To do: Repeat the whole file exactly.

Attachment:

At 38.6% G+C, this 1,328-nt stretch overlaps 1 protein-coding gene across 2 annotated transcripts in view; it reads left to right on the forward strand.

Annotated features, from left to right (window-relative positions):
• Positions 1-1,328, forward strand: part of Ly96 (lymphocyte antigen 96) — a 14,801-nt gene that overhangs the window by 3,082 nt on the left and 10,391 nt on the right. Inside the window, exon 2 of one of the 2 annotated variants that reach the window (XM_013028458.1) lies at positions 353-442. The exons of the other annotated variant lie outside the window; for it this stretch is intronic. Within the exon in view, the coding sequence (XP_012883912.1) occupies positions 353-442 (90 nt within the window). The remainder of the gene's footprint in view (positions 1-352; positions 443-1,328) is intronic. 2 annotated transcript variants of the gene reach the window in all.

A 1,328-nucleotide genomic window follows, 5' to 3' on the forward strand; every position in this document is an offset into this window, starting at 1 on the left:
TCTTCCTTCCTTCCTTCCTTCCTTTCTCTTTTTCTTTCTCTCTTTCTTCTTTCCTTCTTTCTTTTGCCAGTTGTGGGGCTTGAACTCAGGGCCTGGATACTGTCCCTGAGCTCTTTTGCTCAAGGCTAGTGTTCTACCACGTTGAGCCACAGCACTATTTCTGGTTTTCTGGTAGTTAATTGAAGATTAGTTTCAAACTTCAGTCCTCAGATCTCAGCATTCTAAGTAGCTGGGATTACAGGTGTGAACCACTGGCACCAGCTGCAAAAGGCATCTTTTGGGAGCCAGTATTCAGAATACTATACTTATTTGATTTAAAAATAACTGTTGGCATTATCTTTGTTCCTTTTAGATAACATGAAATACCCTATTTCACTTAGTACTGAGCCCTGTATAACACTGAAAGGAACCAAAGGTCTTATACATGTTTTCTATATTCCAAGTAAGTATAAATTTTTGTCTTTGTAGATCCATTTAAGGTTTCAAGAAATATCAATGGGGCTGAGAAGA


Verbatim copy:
At 38.6% G+C, this 1,328-nt stretch overlaps 1 protein-coding gene across 2 annotated transcripts in view; it reads left to right on the forward strand.

Annotated features, from left to right (window-relative positions):
• Positions 1-1,328, forward strand: part of Ly96 (lymphocyte antigen 96) — a 14,801-nt gene that overhangs the window by 3,082 nt on the left and 10,391 nt on the right. Inside the window, exon 2 of one of the 2 annotated variants that reach the window (XM_013028458.1) lies at positions 353-442. The exons of the other annotated variant lie outside the window; for it this stretch is intronic. Within the exon in view, the coding sequence (XP_012883912.1) occupies positions 353-442 (90 nt within the window). The remainder of the gene's footprint in view (positions 1-352; positions 443-1,328) is intronic. 2 annotated transcript variants of the gene reach the window in all.

A 1,328-nucleotide genomic window follows, 5' to 3' on the forward strand; every position in this document is an offset into this window, starting at 1 on the left:
TCTTCCTTCCTTCCTTCCTTCCTTTCTCTTTTTCTTTCTCTCTTTCTTCTTTCCTTCTTTCTTTTGCCAGTTGTGGGGCTTGAACTCAGGGCCTGGATACTGTCCCTGAGCTCTTTTGCTCAAGGCTAGTGTTCTACCACGTTGAGCCACAGCACTATTTCTGGTTTTCTGGTAGTTAATTGAAGATTAGTTTCAAACTTCAGTCCTCAGATCTCAGCATTCTAAGTAGCTGGGATTACAGGTGTGAACCACTGGCACCAGCTGCAAAAGGCATCTTTTGGGAGCCAGTATTCAGAATACTATACTTATTTGATTTAAAAATAACTGTTGGCATTATCTTTGTTCCTTTTAGATAACATGAAATACCCTATTTCACTTAGTACTGAGCCCTGTATAACACTGAAAGGAACCAAAGGTCTTATACATGTTTTCTATATTCCAAGTAAGTATAAATTTTTGTCTTTGTAGATCCATTTAAGGTTTCAAGAAATATCAATGGGGCTGAGAAGA